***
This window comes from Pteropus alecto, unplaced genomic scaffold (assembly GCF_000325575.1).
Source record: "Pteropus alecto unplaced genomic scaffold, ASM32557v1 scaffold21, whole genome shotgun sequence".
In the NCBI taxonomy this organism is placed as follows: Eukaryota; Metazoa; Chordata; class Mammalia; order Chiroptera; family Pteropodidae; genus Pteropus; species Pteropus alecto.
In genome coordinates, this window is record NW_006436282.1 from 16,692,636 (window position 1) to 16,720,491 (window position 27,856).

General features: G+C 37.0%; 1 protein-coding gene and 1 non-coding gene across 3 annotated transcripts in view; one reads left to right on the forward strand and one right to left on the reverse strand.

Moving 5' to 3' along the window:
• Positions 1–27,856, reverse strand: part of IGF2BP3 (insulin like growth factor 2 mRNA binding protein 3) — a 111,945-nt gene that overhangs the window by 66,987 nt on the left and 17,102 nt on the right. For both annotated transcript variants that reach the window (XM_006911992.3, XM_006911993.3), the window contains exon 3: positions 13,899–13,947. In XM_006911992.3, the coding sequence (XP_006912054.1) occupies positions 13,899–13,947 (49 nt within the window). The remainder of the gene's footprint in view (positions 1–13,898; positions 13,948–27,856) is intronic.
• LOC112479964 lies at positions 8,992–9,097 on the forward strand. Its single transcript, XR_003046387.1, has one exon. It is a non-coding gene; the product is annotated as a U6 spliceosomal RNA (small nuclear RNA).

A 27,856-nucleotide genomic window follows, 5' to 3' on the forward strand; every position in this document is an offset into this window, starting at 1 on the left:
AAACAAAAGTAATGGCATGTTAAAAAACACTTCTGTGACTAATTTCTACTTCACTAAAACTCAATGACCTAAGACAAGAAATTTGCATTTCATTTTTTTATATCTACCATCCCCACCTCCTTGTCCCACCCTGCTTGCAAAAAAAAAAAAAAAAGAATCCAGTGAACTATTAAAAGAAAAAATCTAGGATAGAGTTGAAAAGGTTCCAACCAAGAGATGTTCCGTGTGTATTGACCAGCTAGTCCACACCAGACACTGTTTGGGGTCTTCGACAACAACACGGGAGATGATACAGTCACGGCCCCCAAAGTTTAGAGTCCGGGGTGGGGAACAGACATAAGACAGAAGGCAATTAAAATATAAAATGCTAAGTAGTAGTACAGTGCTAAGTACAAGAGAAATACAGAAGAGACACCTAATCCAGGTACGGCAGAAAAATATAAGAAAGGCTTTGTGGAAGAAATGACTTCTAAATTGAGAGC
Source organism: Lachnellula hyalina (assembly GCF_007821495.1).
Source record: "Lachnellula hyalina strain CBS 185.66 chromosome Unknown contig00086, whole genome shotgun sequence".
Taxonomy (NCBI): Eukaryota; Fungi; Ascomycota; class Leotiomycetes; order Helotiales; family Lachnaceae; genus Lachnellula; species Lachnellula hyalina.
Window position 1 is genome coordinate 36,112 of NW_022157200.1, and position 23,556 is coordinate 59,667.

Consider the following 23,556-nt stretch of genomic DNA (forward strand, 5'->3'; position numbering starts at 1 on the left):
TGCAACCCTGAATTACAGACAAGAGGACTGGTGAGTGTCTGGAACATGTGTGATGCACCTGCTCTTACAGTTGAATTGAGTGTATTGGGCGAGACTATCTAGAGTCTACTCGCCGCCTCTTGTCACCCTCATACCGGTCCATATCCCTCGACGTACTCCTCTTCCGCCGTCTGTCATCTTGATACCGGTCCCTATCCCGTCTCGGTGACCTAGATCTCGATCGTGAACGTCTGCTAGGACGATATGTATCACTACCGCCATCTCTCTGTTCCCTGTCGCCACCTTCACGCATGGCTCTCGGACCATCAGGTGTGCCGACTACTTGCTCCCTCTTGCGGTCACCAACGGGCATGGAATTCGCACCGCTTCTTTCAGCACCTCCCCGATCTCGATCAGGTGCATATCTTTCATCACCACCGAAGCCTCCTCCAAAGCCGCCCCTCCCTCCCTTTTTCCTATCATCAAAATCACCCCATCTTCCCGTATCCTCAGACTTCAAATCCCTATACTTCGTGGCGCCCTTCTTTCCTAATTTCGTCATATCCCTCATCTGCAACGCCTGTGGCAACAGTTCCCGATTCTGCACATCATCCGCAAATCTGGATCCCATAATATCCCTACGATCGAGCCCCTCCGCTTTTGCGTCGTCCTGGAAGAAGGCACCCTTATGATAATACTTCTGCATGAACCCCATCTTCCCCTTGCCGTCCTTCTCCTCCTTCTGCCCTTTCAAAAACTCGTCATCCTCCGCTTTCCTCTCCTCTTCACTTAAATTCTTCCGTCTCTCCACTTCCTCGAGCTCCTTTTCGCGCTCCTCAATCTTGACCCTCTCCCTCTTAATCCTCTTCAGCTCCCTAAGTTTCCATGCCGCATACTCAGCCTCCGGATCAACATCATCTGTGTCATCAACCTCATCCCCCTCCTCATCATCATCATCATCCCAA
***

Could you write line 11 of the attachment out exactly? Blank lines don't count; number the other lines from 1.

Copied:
Source organism: Lachnellula hyalina (assembly GCF_007821495.1).